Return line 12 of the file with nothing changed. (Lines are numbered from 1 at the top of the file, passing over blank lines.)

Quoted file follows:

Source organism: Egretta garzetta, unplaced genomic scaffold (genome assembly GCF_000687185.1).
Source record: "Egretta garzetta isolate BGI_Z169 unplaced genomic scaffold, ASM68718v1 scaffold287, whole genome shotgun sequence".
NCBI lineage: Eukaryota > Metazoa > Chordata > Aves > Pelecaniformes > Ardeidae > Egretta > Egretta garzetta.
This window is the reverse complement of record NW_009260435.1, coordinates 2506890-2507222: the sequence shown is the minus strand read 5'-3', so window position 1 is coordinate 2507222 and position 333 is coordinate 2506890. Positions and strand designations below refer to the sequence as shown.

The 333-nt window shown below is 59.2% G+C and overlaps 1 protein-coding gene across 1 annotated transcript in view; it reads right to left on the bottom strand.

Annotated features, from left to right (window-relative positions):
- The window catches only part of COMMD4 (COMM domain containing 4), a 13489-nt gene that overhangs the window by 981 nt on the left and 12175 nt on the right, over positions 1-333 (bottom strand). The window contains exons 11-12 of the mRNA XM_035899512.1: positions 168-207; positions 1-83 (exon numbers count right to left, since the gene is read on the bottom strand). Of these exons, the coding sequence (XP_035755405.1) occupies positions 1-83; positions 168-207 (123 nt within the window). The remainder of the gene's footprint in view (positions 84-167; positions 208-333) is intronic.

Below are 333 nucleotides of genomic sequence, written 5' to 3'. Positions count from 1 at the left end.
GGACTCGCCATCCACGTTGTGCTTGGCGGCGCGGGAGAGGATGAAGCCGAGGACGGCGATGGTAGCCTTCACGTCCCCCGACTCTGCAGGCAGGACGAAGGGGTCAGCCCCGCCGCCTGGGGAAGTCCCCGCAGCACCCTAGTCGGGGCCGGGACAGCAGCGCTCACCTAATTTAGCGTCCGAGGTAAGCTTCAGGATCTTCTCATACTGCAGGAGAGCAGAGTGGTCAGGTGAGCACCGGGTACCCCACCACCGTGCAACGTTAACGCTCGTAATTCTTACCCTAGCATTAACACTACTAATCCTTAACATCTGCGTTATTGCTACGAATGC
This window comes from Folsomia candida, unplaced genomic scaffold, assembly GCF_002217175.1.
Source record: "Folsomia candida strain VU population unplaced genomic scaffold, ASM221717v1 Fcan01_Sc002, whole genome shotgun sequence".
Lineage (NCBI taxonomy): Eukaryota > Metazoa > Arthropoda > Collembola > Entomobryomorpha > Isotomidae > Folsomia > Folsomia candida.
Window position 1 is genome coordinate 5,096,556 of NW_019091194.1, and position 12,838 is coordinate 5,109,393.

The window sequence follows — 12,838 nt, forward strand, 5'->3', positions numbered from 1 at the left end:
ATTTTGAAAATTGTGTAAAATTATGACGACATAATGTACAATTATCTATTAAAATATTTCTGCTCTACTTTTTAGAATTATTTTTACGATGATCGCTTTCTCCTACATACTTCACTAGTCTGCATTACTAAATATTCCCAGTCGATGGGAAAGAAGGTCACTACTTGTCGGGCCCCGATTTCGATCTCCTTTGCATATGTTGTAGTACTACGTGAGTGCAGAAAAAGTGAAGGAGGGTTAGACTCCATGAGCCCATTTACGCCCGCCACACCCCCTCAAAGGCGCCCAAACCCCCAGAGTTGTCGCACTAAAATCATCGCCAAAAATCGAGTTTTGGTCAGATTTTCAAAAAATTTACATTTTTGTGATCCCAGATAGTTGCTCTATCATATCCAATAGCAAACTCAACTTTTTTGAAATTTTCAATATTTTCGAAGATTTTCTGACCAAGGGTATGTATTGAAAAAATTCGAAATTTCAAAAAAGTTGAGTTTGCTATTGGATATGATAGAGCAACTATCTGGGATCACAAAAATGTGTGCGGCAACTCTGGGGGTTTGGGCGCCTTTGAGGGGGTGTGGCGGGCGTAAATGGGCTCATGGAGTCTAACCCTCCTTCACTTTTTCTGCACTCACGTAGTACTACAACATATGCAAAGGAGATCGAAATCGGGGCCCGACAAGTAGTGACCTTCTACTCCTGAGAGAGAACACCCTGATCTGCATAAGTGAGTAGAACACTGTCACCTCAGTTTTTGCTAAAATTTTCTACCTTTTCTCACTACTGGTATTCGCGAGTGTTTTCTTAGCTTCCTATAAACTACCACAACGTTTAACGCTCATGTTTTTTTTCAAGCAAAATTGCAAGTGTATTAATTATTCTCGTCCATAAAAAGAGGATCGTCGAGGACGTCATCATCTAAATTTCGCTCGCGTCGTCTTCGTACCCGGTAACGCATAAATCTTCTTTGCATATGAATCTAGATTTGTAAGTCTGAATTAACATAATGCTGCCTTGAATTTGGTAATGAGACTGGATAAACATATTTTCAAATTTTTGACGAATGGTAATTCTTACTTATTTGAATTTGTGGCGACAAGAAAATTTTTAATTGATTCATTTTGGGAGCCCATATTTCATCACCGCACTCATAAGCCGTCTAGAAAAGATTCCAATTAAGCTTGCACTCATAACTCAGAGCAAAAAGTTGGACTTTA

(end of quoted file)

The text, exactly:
Lineage (NCBI taxonomy): Eukaryota > Metazoa > Arthropoda > Collembola > Entomobryomorpha > Isotomidae > Folsomia > Folsomia candida.